Our group develops and applies modern Bioinformatics techniques for different problem areas in the Life Sciences. A major focus are Bioinformatics approaches that relate to the study of human diseases and their therapies. From a methodological point of view, our research spans a broad range that encompasses, e.g., Computational Proteomics, Transcriptomics, Structural Bioinformatics, Visualization, and Image and Volume Analysis.
Biochemical Algorithms Library
Rapid Software Prototyping can significantly reduce development times in the field of Computational Molecular Biology and Molecular Modeling. BALL (Biochemical Algorithms Library) is an application framework in C++ that has been specifically designed for this purpose. It provides an extensive set of data structures as well as classes for Molecular Mechanics, advanced solvation methods, comparison and analysis of protein structures, file import/export, and visualization.
BALLView is our standalone molecular modeling and visualization application. Furthermore it is also a framework for developing molecular visualization functionality. It is available free of charge under the GPL for Linux, Windows and MacOS.
Biomedical image analysis
Magnetic Resonance Imaging (MRI) is an important diagnostic tool in modern medicine. The data acquisition, the storage and the statistical analysis of the data, the segmentation of images, the elimination of artefacts and noises are just some examples of issues for which mathematical and informatic tools should be considered and implemented.
After the image denoising, fiber tracking is performed to study the diffusion of water on a microscopic scale, analyzing the diffusion tensor and studying the relevant properties along the brain fibers (like Fractional Anisotropy, Mean, Radial and Axial Diffusivity). Statistical analylis is required to take into account correlations and spatial distributions, linking them with the other eventually relevant parameters like age and sex of people belonging to patients or controls subgroups.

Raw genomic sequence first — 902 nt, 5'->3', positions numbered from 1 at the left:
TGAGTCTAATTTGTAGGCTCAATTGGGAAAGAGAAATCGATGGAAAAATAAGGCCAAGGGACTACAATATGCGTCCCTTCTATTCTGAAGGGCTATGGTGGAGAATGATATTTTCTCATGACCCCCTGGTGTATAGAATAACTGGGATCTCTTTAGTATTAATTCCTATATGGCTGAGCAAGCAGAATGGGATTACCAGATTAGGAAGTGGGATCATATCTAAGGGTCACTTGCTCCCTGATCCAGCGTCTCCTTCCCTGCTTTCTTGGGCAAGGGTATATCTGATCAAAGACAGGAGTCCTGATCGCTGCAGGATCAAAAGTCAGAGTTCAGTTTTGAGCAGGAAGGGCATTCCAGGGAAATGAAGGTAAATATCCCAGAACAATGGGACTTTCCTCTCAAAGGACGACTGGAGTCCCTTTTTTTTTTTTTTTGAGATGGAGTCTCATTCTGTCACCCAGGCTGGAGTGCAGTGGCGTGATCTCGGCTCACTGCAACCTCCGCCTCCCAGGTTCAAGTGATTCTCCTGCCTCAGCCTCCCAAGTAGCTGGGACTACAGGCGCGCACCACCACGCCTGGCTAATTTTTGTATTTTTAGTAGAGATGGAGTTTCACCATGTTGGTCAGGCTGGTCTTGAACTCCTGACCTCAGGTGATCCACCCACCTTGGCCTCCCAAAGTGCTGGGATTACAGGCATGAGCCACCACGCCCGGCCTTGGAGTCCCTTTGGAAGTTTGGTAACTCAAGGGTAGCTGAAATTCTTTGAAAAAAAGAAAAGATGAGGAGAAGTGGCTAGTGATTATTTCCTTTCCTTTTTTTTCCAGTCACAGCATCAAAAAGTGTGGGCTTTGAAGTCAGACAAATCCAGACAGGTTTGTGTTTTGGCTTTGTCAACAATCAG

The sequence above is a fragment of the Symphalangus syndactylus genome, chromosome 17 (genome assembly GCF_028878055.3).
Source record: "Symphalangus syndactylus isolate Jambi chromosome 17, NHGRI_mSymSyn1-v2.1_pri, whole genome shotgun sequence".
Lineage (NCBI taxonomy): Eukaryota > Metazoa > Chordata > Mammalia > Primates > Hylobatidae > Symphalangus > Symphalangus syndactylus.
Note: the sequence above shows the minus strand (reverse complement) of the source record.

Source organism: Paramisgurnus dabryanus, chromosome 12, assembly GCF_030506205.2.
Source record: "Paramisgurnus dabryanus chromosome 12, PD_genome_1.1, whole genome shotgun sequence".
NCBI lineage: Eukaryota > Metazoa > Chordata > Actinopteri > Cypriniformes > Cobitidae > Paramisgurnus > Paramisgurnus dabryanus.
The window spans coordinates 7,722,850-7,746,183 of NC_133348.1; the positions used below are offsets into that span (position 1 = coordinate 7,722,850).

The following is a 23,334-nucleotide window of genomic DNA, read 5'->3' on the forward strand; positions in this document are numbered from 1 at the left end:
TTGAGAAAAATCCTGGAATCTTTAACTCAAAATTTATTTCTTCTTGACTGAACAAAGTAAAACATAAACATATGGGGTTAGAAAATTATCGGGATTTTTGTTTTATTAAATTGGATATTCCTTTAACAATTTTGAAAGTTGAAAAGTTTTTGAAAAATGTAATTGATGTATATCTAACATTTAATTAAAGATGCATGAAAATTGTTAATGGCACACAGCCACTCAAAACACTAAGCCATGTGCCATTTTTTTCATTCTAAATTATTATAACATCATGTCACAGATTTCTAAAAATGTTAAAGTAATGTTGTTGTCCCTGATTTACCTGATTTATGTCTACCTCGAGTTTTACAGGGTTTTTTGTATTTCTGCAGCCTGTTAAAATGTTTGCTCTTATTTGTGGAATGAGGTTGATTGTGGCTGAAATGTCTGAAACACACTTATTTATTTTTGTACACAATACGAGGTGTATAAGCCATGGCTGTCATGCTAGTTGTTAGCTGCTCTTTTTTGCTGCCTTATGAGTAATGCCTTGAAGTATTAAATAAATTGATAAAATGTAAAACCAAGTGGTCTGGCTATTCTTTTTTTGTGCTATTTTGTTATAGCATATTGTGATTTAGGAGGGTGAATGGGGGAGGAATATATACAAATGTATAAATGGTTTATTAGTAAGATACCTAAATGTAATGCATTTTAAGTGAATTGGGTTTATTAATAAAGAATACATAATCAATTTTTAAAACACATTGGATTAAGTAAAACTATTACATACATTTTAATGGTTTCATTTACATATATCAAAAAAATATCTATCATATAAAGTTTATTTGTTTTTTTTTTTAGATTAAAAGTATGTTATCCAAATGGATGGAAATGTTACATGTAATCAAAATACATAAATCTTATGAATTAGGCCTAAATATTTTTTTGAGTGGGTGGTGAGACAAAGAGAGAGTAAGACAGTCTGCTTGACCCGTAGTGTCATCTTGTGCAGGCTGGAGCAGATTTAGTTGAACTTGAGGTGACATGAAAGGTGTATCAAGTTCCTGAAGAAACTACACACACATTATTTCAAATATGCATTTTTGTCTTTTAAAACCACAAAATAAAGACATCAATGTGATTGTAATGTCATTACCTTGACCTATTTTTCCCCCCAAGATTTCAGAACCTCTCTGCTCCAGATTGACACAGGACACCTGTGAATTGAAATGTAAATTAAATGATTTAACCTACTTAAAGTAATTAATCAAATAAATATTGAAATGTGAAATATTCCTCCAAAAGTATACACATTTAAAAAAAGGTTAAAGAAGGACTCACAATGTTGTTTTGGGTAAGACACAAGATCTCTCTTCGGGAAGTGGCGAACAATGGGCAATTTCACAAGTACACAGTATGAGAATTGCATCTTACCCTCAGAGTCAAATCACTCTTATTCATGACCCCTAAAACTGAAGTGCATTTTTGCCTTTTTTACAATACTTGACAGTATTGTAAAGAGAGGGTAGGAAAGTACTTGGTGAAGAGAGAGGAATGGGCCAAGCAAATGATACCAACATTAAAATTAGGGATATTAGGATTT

Since many parameters are involved, a database approach is required, as well as a user interface to different tools, from visualization to statistical analysis and reporting; for this, galaxy has been taken into account.
Biomedical survival analysis of liver transplanted patients
The survival benefit of liver transplanted patients often varies remarkably. Thus, revealing genetic marker predicting the patients benefit of liver transplantations would be a mile stone for patients survival.
In a close cooperation with the AG Bioinformatik (Head: PD Dr. Dr. Teufel) and the surgical department (Head: Prof. Dr. Otto) of the Uniklinik Mainz, a dataset involving 101 liver transplanted patients were collected. This dataset includes clinical data of the donor and their corresponding recipients. Whereas clinical data of the recipients were monitored over a time period of five years. Further, biopsies were taken after the resection of the donor livers and directly after the transplantation into the recipient as well as following up biopsies after one, three and five years. Afterwards genetic profiles were created using the Illumina microarray technology.
One of the main goals of this research project is analyzing the clinical data to reveal potential clinical factors which closely correlated with the patient survival. A hypothesis for example could be: Did the cold ischemia time (CIT) affects the recipients survival? With respect to the individual genetic profiles, other goals are the identification of survival associated genes which could be used as diagnostic score to predict patients survival. Finally, time series analysis will be applied to the genetic profiles to evaluate genes affecting the longtime benefit of the liver transplantation.
CellNavigator – A workbench for cell biologists